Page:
On JCO and books

Am currently reading the collection of essays and reviews by Joyce Carol Oates called In Rough Country (2010), and was delighted to read that her first ‘mentor’ was her grandmother.

“If I had a single mentor who guided me into my writing life – or at any rate encouraged me – it wasn’t any of my teachers, wonderful though they were, or any of my university colleagues in the years to come, but my grandmother … Along with articles of clothing she’d sewed or knitted for me, my grandmother gave me books for Christmas and my birthday, year after year …’

Without comparing myself in any way to JCO, it took me straight back to my own childhood and my grandmother who used to give me books. Nana loved going to auctions and having the odd bid (a bit like the Queen Mother having a flutter at the track), and one of the things she used to bid on were lots of old books – for me. And not any kind of weary old books, but books bound in leather, books with embossed spines and faded ribbon markers, and classics such as The Poetical Works of Elizabeth Barrett Browning (which still has tucked among its pages a very bad poem written by myself in turquoise inkĀ in 1980).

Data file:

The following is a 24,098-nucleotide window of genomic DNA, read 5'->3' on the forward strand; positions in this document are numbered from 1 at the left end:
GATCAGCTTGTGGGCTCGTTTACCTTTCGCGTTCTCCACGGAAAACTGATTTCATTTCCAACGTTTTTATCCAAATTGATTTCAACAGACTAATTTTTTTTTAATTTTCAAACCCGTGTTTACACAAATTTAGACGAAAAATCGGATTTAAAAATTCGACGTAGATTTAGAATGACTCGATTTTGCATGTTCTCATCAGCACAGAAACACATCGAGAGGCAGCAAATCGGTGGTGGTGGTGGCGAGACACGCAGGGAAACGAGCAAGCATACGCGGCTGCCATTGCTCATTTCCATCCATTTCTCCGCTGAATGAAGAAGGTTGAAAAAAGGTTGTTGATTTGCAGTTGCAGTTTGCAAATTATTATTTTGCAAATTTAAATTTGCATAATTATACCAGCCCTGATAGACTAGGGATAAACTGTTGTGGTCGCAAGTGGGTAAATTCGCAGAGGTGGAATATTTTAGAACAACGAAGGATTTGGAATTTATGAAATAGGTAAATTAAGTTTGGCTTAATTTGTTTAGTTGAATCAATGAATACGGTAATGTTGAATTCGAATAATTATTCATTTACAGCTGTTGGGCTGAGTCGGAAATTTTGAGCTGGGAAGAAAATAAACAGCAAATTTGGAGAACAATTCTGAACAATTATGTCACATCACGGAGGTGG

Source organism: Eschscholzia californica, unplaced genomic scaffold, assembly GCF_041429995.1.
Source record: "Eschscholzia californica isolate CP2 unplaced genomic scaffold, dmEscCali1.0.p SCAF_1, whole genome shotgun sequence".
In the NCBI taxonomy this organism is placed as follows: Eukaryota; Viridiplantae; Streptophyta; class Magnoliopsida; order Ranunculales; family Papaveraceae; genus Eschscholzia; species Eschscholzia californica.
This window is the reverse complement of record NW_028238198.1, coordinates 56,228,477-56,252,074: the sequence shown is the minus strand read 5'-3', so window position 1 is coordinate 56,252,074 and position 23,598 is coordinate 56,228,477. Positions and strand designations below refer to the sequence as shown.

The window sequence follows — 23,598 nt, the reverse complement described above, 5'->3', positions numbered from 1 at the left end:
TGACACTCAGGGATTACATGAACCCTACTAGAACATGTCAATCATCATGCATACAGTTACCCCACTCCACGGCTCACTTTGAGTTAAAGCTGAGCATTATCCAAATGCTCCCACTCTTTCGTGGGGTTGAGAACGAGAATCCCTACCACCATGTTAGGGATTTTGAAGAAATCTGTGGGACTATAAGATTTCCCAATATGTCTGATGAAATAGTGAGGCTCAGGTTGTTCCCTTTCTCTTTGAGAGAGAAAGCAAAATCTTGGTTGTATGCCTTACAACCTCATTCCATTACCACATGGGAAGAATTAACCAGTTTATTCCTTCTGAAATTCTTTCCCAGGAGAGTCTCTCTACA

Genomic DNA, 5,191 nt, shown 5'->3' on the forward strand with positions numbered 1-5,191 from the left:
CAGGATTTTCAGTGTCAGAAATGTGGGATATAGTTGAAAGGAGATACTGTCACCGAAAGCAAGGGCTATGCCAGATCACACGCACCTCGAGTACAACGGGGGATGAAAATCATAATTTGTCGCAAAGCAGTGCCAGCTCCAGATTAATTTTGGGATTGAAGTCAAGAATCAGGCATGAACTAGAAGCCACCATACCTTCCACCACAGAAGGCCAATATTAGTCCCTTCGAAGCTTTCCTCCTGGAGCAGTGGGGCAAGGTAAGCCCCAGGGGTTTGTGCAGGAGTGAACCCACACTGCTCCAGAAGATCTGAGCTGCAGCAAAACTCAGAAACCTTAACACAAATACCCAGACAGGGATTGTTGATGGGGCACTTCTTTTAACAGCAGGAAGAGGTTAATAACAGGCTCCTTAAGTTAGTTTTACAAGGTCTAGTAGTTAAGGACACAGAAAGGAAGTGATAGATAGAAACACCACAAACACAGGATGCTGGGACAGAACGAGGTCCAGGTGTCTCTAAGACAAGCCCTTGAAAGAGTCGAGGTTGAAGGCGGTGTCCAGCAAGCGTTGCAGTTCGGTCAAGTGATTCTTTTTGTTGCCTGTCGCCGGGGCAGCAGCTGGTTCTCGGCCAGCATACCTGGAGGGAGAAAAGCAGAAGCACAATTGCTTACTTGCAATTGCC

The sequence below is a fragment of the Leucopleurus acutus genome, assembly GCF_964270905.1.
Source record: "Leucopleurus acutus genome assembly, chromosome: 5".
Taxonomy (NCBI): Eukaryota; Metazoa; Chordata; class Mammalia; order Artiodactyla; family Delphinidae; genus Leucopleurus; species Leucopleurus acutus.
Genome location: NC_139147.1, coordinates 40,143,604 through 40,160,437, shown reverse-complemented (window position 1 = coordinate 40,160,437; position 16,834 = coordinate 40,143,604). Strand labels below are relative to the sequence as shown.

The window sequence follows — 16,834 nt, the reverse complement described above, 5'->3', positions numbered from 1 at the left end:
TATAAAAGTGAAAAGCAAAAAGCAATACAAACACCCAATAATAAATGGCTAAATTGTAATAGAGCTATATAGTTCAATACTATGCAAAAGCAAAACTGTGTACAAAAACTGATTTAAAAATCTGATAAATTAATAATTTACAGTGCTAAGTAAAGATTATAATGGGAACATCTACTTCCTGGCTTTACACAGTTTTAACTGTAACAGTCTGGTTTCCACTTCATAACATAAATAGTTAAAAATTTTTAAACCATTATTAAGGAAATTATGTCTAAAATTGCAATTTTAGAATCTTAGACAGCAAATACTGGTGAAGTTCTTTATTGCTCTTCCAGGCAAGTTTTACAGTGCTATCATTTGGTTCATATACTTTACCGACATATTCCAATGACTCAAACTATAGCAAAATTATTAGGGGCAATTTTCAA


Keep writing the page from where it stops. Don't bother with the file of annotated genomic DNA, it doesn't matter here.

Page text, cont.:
Unlike JCO who grew up with hardly books to speak of in the farmhouse of her early childhood (not even a Bible), my own farm home had a modest shelf of books. My mother, who is a very practical woman, always believed that it was better to borrow books from the library than buy them.

So it was with enormous delight that, at about age 13, when my aunt and uncle Margaret and Daniel Curlett were moving overseas for an indefinite period, they left several boxes of books at our house – and I was allowed to read any of them I wanted. The excitement!

Like my sensible mother, I get my books from the library these days, mainly because books are so expensive to buy new; yet also, there are so many wonderful books being published all the time that it would simply be too difficult to choose only one to buy when I’ve got the choice of thousands in our new Auckland Supercity system – 55 libraries, as the literature boasts.

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